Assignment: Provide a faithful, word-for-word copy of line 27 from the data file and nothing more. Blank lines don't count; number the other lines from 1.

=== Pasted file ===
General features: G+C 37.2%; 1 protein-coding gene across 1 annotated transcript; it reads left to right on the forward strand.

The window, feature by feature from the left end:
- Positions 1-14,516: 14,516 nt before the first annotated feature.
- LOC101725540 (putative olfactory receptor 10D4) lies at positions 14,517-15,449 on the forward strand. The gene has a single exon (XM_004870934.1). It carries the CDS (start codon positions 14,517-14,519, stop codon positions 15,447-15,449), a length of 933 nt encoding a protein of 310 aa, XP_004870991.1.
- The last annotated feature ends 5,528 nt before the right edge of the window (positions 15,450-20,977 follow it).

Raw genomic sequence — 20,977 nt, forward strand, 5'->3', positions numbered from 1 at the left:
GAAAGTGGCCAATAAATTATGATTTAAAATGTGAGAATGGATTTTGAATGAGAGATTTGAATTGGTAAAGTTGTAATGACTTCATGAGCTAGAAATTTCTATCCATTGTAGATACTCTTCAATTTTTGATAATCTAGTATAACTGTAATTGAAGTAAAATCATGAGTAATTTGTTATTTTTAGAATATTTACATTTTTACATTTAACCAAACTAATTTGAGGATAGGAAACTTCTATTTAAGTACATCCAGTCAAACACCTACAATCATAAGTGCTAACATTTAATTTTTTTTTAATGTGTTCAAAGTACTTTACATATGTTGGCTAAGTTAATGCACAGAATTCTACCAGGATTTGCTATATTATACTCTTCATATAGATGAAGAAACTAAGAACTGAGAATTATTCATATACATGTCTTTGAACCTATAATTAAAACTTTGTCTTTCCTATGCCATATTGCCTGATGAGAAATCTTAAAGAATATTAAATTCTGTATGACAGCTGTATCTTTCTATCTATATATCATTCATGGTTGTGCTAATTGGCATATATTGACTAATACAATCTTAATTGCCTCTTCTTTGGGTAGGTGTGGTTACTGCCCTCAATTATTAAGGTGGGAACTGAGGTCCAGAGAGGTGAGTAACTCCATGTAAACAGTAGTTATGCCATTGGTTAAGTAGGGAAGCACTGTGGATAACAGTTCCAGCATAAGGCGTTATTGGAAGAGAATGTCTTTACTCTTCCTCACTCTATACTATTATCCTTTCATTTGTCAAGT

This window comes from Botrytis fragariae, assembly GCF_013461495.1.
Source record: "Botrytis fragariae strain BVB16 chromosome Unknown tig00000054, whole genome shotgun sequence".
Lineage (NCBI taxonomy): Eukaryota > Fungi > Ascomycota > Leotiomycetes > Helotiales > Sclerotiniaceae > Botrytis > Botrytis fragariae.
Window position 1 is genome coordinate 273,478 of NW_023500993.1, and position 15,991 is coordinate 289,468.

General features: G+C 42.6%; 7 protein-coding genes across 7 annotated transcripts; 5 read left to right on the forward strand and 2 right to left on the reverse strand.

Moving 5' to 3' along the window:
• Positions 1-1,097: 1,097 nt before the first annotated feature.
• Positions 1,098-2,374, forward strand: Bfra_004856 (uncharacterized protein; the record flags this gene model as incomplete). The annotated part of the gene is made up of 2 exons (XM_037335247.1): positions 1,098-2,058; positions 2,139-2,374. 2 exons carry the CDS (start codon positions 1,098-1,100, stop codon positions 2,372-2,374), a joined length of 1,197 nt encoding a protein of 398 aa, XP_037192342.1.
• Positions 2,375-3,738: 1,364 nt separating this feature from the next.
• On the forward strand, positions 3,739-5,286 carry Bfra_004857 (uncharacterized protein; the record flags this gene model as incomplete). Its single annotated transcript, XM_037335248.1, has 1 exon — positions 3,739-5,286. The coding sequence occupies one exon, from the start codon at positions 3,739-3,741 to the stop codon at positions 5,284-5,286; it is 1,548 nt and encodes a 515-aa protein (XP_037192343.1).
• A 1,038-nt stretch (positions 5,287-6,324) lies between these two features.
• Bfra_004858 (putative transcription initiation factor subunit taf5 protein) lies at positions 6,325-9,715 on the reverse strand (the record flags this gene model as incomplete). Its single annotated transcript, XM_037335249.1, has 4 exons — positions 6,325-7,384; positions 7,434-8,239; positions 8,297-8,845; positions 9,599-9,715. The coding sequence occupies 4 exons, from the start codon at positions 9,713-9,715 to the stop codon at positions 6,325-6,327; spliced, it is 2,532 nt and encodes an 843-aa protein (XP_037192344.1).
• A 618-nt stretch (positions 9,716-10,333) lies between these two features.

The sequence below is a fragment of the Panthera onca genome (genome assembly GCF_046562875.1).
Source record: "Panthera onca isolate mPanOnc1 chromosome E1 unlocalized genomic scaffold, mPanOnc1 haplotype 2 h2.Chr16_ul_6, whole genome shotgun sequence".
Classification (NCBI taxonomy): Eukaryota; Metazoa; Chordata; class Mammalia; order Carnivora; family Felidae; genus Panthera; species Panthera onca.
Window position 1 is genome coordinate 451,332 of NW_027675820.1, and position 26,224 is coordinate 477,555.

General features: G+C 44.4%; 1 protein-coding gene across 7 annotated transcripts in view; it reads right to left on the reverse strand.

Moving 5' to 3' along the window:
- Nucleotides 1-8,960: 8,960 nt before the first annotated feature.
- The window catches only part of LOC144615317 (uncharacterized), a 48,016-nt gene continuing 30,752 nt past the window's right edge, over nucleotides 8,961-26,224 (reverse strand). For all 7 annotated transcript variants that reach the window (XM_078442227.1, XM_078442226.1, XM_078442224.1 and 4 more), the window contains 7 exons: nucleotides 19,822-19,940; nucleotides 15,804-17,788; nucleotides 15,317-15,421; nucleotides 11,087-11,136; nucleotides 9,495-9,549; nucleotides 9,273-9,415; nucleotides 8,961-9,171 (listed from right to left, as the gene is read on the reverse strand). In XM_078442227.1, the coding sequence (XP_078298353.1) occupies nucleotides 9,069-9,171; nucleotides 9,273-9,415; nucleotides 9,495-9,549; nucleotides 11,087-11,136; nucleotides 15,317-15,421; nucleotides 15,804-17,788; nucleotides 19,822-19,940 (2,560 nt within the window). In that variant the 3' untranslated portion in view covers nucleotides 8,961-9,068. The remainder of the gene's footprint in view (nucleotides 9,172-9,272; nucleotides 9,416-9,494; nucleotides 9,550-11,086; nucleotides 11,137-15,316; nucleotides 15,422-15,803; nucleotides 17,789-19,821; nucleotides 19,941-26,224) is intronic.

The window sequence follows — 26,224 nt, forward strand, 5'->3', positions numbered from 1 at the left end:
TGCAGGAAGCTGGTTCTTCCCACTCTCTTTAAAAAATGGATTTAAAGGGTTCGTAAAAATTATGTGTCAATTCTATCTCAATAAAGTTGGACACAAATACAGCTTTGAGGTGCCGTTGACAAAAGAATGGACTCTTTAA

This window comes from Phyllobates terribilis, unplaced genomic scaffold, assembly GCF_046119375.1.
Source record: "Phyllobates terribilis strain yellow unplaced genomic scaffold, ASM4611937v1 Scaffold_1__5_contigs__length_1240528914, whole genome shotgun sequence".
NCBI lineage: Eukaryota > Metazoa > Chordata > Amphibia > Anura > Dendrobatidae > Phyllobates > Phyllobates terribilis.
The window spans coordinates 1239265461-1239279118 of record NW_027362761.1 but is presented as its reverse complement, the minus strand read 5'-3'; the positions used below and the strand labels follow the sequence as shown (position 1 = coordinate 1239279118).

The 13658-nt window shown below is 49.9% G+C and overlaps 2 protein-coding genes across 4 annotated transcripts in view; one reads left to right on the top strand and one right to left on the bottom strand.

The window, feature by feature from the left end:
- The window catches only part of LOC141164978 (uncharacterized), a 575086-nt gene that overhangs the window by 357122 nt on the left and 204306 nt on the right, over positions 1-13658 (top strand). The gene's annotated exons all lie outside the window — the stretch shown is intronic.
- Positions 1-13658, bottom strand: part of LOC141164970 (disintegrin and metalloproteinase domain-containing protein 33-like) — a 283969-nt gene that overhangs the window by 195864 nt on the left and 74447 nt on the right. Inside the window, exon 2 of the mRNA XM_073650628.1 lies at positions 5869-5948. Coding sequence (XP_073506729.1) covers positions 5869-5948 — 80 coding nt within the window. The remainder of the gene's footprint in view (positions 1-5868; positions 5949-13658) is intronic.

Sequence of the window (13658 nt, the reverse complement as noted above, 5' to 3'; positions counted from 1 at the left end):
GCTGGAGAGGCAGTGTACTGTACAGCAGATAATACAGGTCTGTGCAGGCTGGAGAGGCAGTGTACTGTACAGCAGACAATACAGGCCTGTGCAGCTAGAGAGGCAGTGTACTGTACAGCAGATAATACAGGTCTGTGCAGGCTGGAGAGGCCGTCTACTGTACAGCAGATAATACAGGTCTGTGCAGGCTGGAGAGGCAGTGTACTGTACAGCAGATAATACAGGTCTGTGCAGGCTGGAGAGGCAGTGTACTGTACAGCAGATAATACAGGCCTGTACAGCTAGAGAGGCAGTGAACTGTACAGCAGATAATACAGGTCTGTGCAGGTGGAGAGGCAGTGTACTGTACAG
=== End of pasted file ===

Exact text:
- Nucleotides 1-8,960: 8,960 nt before the first annotated feature.